|The former Gloucester City Immigration Station|
is now home to a port-related business.
How did the Philadelphia immigration station end up in New Jersey? It seems to be the confluence of two classic issues: insufficient funding and a well-connected property owner. Immigration officials had long inspected ship passengers at a waterfront facility owned by the Pennsylvania Railroad, expanding the building as the number of incoming vessels and immigrants grew. The city constructed a municipal inspection station at another pier as other shipping lines increased their immigrant transports.
Around the same time, federal officials were looking for ways to relieve overcrowding at Ellis Island, which was regularly seeing thousands more immigrants a day than it was designed to handle. By opening larger facilities at Philadelphia and elsewhere around the country, officials hoped to shunt some of the traffic away from New York. Only problem was, the $250,000 that Congress allocated to open a new facility at Philadelphia was insufficient to buy any of the valuable port property on that side of the Delaware.
In a stroke of dubious luck, an ideal spot was located just on the other side of the river, in (you guessed it) Gloucester City. Politically-connected, headline-grabbing entrepreneur Billy Thompson just happened to own five acres of riverfront property he was willing to sell to the government for $100,000. The self-styled "Duke of Gloucester" was even willing to throw in his own home, an extravagant Victorian mansion which was repurposed as an administration building. The federal government erected the white building to handle the day-to-day tasks of processing new arrivals: inspection, detention, hearings and deportation.
Like its counterpart at Ellis Island, the building was hailed at its 1912 opening as state of the art, with outstanding sanitary conditions and dining facilities that surpassed those in many of the nation's hotels. Detained immigrants, it seemed, would be highly satisfied with their accommodations. On the other hand, no appropriation was made for the construction of a Public Health Service hospital like the one at Ellis; one has to believe that a small infirmary was housed within one of the buildings, with more serious cases sent to local hospitals.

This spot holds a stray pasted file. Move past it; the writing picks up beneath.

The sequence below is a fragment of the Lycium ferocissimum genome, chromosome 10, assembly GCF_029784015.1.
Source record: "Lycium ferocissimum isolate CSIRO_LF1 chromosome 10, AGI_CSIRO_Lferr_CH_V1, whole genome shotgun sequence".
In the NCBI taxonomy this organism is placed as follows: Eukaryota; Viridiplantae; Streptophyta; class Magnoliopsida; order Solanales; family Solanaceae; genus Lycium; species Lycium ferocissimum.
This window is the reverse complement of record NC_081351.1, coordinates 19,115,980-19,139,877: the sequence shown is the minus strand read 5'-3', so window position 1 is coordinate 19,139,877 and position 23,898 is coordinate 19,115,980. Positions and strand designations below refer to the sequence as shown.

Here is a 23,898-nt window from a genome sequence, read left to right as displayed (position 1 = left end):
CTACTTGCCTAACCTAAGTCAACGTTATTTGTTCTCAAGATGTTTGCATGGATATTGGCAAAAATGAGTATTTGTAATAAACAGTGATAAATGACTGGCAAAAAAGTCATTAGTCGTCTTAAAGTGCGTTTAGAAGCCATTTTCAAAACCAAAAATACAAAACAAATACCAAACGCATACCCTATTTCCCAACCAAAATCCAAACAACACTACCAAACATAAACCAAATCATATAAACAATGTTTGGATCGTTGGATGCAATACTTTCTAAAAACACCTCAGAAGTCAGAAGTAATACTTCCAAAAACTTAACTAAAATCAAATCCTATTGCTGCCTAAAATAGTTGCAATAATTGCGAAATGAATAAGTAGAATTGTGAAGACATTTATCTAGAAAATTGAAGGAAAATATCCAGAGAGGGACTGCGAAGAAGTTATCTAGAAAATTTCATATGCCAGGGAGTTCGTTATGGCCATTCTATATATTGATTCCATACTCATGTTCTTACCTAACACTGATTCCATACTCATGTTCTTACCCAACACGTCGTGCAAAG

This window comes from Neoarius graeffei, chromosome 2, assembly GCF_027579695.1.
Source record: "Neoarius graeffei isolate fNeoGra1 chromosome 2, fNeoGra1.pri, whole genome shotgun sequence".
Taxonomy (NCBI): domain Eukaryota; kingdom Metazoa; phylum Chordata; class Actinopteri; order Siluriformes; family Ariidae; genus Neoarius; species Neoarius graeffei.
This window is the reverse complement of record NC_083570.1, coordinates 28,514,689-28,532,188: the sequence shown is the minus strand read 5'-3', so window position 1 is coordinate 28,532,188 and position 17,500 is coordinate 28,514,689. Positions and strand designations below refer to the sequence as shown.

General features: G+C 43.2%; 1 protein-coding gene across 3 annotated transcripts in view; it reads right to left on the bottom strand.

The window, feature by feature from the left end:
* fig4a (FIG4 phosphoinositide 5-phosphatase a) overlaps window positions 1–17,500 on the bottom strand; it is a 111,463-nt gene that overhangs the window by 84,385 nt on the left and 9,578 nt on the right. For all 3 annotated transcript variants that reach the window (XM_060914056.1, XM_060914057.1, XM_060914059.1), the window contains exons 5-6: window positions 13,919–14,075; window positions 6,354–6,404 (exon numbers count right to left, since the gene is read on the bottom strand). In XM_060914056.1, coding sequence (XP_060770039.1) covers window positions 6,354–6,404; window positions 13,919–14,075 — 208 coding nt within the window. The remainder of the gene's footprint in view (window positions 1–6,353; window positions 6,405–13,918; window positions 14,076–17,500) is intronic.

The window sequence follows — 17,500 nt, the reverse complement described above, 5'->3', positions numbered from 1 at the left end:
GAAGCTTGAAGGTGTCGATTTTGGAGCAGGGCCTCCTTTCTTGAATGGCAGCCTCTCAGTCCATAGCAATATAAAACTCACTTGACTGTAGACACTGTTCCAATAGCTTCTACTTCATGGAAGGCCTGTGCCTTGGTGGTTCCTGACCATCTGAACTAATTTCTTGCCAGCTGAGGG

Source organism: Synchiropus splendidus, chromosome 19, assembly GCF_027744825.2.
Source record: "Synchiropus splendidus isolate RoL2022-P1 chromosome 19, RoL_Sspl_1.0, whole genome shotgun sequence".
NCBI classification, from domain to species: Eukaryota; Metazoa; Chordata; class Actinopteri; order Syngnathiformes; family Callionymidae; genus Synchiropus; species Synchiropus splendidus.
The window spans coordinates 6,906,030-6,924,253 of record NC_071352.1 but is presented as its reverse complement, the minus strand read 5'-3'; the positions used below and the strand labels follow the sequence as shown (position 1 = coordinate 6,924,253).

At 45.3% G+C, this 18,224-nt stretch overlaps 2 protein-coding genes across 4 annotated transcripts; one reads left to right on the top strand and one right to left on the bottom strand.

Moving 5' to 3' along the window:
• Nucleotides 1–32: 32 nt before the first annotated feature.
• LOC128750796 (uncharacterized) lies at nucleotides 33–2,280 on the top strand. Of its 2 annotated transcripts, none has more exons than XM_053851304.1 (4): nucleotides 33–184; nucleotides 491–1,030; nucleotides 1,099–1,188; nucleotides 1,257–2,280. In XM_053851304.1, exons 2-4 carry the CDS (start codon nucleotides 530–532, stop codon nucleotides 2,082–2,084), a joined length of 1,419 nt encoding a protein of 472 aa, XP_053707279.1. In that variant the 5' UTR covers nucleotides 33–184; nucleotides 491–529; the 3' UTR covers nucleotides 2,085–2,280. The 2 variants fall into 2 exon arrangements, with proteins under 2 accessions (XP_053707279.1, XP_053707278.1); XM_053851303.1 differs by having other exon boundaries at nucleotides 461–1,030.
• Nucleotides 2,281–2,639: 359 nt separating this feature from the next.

To some degree, the immigration department's plan was a success: at one point, Gloucester City became the second busiest immigration station in the country. However, its prominence was short lived. The start of hostilities in Europe and the onset of World War II dramatically changed the purpose of the nation's immigration stations, and Gloucester's was no exception. Enemy aliens were sent there en route to internment camps in other parts of the country. Others, including crew members of ships bearing German or Italian flags, were held at the station for the duration.
The immigration station closed at the end of the war, and Thompson's old house was torn down in favor of buildings for a new Coast Guard training facility. By 1986, the Coast Guard had moved to newer digs in Philadelphia, leaving the Gloucester City property to stand vacant. Ironically, as Ellis Island was being restored and celebrated, its cousin on the Delaware was being left to rot.
The building's fate improved slightly when the city bought the property for $1 in 1991, as one of the port's larger tenants made the old immigration station its new offices. Nonetheless, plans were soon in the works to demolish the building in favor of a port revitalization program. Alarmed by the possibility of losing a vital landmark, local historians successfully petitioned the state to add the Coast Guard and Immigration Station to the New Jersey Register of Historic Places
It appears that the designation might have actually worked. The rededicated "Freedom Pier" is now home to the schooner North Wind, and if the "Summer 2012" banner I saw is to come true eventually, there will be a restaurant there, too. With any luck, the planned revitalization will get people curious about the history of that big white building and the people who once traversed through it.